I have read a lot of books in my lifetime. Quite a few have enriched me, taught me, challenged me, entertained me… Some have angered me. But, I must admit that I had a hard time coming up with a specific book that actually changed my life.
Except…. Maybe a few books helped me develop my love for reading, and thus launched me into this habit of reading books. So, in terms of what I do with my time, in that sense, reading books changed my life – and turned me into a book reader.
Anyway, I thought about this when I read this from Andrew Sullivan’s blog. It is from a reader’s e-mail. Whether you like Ayn Rand or not, this is quite a story about how a book changed one person’s life.
This is a longer “borrow” than usual. But, I think it is worth reading. And then we can all ask, which book actually changed our life?
Although I don’t agree with Objectivism as a philosophy, and I recognize the glaringly obvious flaws of Rand’s political ideas, its influence on me was very personal. And the other people I know who absolutely swear by her work, for most of them it is also a personal debt, not a political or philosophical one (I’ve personally never met a self-described objectivist in my life).
I grew up in an upper-middle class family in the suburbs of just-another-middle-American city. I was very smart. And like many kids born in my position, I became spoiled and bratty as I got older. Everything in my early life came way too easily – whether it was acing my math tests, or getting the new toy I wanted – and as a result, I entered my young adult years with a severe sense of entitlement. The world owed me something and I’d be damned if I ever had to work for it. I was a perennial underachiever, and any egging by my professors or parents to achieve more or do something magnificent or productive with my talent, I met with disdain and arrogance. How dare you tell me what to do? If things went wrong, it was never my fault because I didn’t try to begin with. If things went right, it was result of my pure genius and talent even though I didn’t try. I moped through the first 20 years of my life like this, avoiding failure and generally being an asshole about it.
Then I read Atlas Shrugged one spring break. I know it’s really cheesy to say this, but I became a new person overnight. It ignited a sense of responsibility and self-control in me that I had never been aware of. Instead of lecturing me about the virtues of achievement and taking responsibility and using your talent for good like my parents did, it SHOWED the virtues to me through Hank Rearden and Dagny and Francisco and Galt. Suddenly, I felt ashamed that I had gone through my whole life the way that I had. People have a responsibility to give life and society everything they’ve got. That’s the message I got. And I had been scoffing at that moral imperative from day one.
I immediately returned to school – a crappy small state school that I half-assed my way into – made straight A’s, transferred the next year to a prestigious private school in the Northeast, graduated Summa Cum Laude, started my own business and have never looked back. And again, this is so corny, but it’s true: I can point to that book as the moment it began. Sure, Ayn Rand is wrong about a lot of stuff. Of course the characters in the novel are totally idealized and unrealistic. But for me and where I was, it lit a fire under my ass that has never gone out. And I can unequivocally say that I’m a much better person for having read it.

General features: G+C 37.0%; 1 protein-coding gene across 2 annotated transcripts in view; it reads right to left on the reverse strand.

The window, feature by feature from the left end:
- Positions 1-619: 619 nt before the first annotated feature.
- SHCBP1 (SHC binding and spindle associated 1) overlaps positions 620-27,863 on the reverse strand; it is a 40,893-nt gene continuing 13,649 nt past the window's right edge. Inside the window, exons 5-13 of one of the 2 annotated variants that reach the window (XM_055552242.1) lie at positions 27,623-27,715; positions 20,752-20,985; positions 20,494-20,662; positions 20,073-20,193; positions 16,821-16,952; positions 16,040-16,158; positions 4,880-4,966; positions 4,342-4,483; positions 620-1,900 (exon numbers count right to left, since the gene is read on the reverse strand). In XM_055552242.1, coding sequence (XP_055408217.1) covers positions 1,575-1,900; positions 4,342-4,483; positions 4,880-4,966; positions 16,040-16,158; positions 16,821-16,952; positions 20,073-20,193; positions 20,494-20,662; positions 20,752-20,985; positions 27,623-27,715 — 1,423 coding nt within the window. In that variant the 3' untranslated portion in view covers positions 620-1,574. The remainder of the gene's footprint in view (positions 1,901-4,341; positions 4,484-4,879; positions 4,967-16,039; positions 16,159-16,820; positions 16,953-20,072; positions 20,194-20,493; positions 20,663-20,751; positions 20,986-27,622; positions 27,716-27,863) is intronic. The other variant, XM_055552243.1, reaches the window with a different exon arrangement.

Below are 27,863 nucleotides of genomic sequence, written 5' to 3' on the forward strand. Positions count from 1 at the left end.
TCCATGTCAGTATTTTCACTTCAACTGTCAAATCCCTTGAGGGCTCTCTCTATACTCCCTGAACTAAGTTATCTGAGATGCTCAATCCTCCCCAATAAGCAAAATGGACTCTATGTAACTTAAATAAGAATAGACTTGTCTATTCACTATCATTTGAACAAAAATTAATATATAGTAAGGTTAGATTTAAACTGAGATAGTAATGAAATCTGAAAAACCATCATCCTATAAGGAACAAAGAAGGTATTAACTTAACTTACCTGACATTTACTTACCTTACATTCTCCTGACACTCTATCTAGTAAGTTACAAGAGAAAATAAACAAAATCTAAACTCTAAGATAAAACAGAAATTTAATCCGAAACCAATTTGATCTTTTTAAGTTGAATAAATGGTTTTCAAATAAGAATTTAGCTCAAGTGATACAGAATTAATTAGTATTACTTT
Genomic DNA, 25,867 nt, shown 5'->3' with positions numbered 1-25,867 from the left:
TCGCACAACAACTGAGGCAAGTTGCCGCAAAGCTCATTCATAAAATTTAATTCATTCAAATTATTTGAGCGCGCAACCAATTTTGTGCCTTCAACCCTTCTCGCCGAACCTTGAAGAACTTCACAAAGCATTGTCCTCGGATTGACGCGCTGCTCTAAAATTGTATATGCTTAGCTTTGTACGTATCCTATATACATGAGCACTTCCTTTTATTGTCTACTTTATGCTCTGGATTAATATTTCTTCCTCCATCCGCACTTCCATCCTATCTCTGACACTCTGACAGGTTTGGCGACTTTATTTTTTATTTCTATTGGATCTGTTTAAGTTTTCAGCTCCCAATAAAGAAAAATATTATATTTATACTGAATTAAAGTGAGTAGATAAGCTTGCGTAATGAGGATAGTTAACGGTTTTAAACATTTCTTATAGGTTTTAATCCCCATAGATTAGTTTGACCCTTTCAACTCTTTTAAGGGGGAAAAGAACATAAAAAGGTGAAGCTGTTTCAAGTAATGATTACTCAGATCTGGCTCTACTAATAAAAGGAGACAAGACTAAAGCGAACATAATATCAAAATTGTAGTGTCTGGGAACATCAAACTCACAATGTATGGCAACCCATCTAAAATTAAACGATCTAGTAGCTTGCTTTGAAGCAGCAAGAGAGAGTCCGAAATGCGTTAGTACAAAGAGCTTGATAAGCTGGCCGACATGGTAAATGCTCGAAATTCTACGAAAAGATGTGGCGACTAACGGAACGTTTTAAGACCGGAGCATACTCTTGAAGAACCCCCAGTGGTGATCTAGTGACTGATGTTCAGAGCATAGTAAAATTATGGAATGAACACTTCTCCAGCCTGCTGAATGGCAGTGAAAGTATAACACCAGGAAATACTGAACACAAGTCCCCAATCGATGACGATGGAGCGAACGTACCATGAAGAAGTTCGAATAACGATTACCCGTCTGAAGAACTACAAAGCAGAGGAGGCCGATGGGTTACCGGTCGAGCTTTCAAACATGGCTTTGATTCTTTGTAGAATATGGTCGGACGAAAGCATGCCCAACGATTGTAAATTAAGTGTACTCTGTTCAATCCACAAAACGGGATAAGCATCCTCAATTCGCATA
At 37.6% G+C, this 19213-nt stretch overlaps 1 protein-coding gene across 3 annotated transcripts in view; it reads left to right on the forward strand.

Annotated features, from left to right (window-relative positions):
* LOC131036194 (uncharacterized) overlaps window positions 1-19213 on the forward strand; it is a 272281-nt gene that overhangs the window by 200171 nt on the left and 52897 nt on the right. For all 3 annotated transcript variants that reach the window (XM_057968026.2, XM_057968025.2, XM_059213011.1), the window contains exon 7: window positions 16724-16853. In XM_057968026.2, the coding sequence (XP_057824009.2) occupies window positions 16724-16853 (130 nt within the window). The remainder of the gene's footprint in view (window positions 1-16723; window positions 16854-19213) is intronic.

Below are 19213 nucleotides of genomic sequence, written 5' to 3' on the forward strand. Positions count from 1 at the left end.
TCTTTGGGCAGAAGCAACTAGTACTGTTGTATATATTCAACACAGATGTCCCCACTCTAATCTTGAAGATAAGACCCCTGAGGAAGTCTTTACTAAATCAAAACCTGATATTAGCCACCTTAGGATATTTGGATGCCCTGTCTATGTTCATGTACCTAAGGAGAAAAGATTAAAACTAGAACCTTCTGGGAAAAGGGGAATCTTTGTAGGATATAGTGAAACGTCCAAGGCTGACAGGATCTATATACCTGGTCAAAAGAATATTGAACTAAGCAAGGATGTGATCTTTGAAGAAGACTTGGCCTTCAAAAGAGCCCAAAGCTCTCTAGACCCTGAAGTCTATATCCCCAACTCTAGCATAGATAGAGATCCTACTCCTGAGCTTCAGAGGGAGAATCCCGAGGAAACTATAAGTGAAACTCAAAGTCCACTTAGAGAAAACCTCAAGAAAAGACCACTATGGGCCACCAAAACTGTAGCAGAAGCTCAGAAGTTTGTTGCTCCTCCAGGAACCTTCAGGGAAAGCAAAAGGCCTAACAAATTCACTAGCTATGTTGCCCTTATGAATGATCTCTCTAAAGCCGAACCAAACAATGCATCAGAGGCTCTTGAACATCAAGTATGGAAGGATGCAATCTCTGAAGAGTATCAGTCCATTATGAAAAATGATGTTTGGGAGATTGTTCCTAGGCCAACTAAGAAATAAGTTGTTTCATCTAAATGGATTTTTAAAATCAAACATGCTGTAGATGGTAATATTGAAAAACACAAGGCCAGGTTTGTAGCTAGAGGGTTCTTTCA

Sara says: Cheryl and I teach graduate students and we’ve discovered that many don’t write well. It’s a rampant problem and when we mention it, some students get a real “deer in the headlights” look. They don’t have a clue where to start. Now, this isn’t going to be a rant about today’s youth not being able to write. It’s about a leader’s responsibility to good communications. The quizzical look from our students, whether it means “I don’t know what you are talking about” or “I don’t know what to do about it” is not a sufficient response. A leader’s job – right up there with delivering results to the shareholder’s – is communicating. Leaders must always be on the lookout for 1) the most effective ways to communicate and 2) the number of ways they can deliver the message.
Lou Gerstner who wrote about the turnaround of IBM, wrote in his book, Who Says Elephants Can’t Dance?, “Personal leadership is about communication, openness, and willingness to speak often and honestly, and with respect for the intelligence of the reader or listener.” I heard Gerstner tell an audience of IBM executives that, “you cannot over communicate. You are responsible to communicate your vision in every memo, every conference call, every interview.” If change in a company fails, look first to the leader and their ability (and tenacity) in articulating the change.
Cheryl offers: Our friend and ally blogger, Bob Morse, posted this question only a few days earlier in June: Q #184: Has the ability to write well become obsolete? Bob’s answer was “No, and I am convinced it never will.” I agree with Bob and Sara. The responsibility to teach, practice, and role model good communications reside with leadership; be it the school system or in corporations. “Have you ever thought about the fact that the great philosopher Socrates had a student named Plato, and that Plato had a student named Aristotle?” This comes from the book, “If Aristotle Ran General Motors” by Tom Morris. Morris goes on to say, “Given the right context of intimate and sustained association, greatness gives rise to greatness.” If that doesn’t inspire a teacher or leader to invest the time to teach their students/employees the value of clear, concise, and grammatically correct communication, I’m not sure it can be done!